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Wilson Street, Beith Trinity Church (church of Scotland), Including Hall, Boundary Walls, Railings a, Beith

Description: Wilson Street, Beith Trinity Church (church of Scotland), Including Hall, Boundary Walls, Railings a

Category: C(S)
Date Listed: 25 April 1979
Historic Scotland Building ID: 942

OS Grid Coordinates: 235128, 654356
Latitude/Longitude: 55.7544, -4.6287

Location: Wilson Street, Beith, North Ayrshire KA15 2BA

Locality: Beith
County: North Ayrshire
Country: Scotland
Postcode: KA15 2BA

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Listing Text

1883, rebuilt 1923-26 Fryers and Penman (see Notes). Simple gabled and buttressed Gothic church on triangular site at head of Wilson Street with slender octagonal 4-stage weathervaned spire to SW, transept to SE; adjoining gabled hall at right angles to SE. Foliate-carved stops to hoodmoulds over entrances and principal gable windows. Buff squared and snecked stugged sandstone with dressed margins; base course; eaves course; straight skews.

SW (PRINCIPAL) ELEVATION: 3 bays plus transept to outer R. Central entrance bay with 2-leaf timber boarded door and flanking short lancets, all within continuous hoodmould; Y-traceried window to 1st floor, oculus above; flanking bays with blind oculi to ground, lancets above; spire to R extending above roofline with pointed-arched openings.
NW ELEVATION: 6 bays, 4 with single tall lancets flanked by buttresses; gabled bay to outer R with quatrefoil blind oculus above lancet; blocked gabled entrance with timber boarded door to L, quatrefoil blind oculus above; chancel bay to outer L with short lancet.
NE (REAR) ELEVATION: partially obscured; chancel bay with Y-traceried window.

HALL: buttressed gabled bay with central timber boarded door in chamfered pointed arch; stone mullioned windows; flanking short lancets; tripartite window above; 5 bipartite bays to R to single storey hall; further entrance bay to outer R on street.

Plain, rectagular-pane leaded glazing; some stained glass (see below). Greenish-grey slates; terracotta ridge tiles. Cast-iron rainwater goods with decorative hoppers.

INTERIOR: entrance vestibule with plain timber panelling and timber carved, panelled doors; nave with plain timber pews; timber queen-strut ceiling on plain corbels; gallery to SW. Grey marble baptismal font on square plinth. Chancel through pointed arch to NE with coved, ribbed ceiling and cherub corbels; organ pipes to L and R, organ to R; 3-light war memorial window by John C Hall & Co, Glasgow; oak pulpit at crossing. Transept to SE with war memorial window; 3 transept windows depicting St Stephen, Mary and St Paul Guthrie & Wells Ltd, Glasgow. Vestry: Tudor-arched timber chimneypiece with outer Gothic pilasters and carved quatrefoils. Hall: plain, with timber boarding to dado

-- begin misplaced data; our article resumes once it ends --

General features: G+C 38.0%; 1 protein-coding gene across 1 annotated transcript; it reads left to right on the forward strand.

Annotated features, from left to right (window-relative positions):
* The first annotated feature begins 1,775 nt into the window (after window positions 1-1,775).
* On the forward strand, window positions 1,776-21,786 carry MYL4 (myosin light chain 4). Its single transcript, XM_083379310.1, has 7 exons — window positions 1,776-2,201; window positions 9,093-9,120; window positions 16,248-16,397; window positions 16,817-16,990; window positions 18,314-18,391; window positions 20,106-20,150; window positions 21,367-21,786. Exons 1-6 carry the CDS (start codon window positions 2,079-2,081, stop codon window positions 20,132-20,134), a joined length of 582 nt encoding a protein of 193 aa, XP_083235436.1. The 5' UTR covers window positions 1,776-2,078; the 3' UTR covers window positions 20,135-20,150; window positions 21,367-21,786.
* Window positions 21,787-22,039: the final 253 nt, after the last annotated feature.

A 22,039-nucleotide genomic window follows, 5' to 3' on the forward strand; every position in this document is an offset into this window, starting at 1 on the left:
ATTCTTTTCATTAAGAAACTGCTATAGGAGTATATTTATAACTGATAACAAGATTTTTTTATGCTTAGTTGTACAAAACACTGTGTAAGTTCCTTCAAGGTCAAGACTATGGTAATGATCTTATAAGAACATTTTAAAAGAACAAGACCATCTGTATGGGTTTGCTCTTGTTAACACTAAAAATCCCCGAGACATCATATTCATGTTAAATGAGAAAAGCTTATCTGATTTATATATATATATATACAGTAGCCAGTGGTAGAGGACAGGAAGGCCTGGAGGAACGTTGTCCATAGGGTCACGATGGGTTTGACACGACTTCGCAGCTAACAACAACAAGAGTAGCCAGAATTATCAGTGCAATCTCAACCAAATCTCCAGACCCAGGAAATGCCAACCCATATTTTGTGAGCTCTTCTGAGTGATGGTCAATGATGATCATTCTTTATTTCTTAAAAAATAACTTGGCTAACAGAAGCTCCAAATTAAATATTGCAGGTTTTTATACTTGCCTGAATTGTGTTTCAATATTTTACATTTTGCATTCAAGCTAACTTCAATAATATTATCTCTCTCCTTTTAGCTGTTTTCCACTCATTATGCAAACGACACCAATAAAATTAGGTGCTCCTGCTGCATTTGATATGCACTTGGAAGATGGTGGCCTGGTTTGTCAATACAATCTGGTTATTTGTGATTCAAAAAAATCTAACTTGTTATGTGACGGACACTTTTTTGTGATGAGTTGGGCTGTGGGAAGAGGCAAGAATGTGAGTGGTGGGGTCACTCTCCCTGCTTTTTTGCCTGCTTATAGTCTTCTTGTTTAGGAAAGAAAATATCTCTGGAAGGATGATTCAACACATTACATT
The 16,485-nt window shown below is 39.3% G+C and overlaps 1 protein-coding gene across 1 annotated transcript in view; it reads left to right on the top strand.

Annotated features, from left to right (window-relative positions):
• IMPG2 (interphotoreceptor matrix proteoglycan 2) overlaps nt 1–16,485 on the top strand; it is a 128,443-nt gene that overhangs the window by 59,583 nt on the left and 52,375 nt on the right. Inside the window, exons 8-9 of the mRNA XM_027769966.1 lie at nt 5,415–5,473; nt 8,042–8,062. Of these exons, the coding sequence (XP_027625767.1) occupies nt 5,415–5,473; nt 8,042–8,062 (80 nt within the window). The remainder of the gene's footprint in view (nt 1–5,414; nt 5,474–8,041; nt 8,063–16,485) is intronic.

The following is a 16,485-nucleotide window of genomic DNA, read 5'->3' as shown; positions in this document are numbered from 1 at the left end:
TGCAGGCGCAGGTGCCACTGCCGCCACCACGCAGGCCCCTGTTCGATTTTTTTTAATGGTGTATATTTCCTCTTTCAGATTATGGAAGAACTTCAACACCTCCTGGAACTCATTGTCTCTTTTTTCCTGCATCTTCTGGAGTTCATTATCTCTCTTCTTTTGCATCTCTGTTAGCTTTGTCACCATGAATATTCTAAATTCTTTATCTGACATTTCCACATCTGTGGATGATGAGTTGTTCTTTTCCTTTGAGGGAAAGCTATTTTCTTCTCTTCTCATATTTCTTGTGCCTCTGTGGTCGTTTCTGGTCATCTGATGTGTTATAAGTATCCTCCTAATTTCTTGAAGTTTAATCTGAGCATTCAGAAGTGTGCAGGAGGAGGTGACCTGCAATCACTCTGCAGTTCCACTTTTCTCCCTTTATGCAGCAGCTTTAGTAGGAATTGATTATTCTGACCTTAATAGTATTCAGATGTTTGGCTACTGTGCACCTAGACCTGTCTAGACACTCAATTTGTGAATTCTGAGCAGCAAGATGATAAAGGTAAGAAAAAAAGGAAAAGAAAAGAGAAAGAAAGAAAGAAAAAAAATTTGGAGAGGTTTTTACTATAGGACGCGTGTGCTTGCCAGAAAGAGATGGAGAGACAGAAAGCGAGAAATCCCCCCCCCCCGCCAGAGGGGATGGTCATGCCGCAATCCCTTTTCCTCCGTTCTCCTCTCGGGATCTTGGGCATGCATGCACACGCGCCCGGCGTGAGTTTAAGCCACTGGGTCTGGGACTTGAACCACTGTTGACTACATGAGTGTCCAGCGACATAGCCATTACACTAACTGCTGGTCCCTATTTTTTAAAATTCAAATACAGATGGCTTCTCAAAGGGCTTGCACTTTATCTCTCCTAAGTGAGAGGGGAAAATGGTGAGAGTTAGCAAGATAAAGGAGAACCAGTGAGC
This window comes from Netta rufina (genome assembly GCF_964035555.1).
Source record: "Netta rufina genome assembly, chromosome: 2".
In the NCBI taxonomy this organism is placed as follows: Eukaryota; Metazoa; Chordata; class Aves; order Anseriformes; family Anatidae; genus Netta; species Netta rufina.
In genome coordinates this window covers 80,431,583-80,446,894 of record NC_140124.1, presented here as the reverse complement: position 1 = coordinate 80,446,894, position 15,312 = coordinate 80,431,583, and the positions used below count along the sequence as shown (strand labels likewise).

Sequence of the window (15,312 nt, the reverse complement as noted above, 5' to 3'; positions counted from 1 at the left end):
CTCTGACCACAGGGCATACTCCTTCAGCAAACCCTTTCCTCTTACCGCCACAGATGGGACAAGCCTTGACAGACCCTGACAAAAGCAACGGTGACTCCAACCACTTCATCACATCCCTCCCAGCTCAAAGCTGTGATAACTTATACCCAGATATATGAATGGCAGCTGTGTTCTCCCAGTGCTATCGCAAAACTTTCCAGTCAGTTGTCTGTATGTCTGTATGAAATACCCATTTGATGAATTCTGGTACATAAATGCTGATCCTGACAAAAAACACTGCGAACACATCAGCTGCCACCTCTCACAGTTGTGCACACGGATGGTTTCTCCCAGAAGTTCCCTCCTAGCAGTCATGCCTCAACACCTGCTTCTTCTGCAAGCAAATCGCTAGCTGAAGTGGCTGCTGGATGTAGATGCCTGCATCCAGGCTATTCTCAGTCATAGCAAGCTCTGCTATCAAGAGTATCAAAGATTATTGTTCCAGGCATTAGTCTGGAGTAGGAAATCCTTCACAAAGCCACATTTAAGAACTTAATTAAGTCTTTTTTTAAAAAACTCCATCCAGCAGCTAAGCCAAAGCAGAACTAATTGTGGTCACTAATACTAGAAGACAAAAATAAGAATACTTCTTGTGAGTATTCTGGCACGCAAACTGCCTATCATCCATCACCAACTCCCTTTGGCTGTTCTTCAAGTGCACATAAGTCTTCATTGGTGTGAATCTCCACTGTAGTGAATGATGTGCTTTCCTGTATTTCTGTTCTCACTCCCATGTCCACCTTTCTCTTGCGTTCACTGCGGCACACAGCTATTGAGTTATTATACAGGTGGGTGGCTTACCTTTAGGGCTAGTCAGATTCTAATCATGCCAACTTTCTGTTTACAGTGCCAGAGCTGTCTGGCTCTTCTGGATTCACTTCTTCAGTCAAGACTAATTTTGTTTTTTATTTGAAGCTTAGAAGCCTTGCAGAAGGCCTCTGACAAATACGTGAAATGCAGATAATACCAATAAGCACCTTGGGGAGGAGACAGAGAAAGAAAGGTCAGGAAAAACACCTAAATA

BOUNDARY WALLS, RAILINGS AND GATEPIERS: coped sandstone wall to front and side, plain railings over low sections; Gothic-style cast-iron gatepiers with gates to main entrance.

This text is a legacy record and has not been updated since the building was originally listed. Details of the building may have changed in the intervening time. You should not rely on this listing as an accurate description of the building.

References:
`Free Church' marked on 2nd edition OS map of 1897. `U F Church' marked on revised edition of 1910. `Church of Scotland' in present form with hall marked on revised edition of 1945. Kirk Session of Beith: Trinity BEITH TRINITY CHURCH (2002).

Notes:
Ecclesiastical building in use as such. The church is prominently sited at the head of Wilson Street and contributes to the townscape. Built as Hamilfield Free Church in 1883 on land given by the Hamilfield estate, the building was destroyed in a fire in 1916. By this date the church had become the Hamilfield United Free Church and in 1917 became Beith United Free Church, the result of three congregations merging. The cost of re-building was £11 000 and the new church opened on 20th January 1926. In 1929 the church reverted to the Church of Scotland and became Beith Trinity. The interior of the church is relatively plain but of interest is the chancel and its furniture. Beith“s notable furniture making industry provided the cabinetmakers and carvers to create the carved oak communion furniture in the chancel and the war memorial panels. A work party of 44 local craftsmen was set up for the task.

Source: Historic Scotland

Listed building text is © Crown Copyright. Reproduced under licence.




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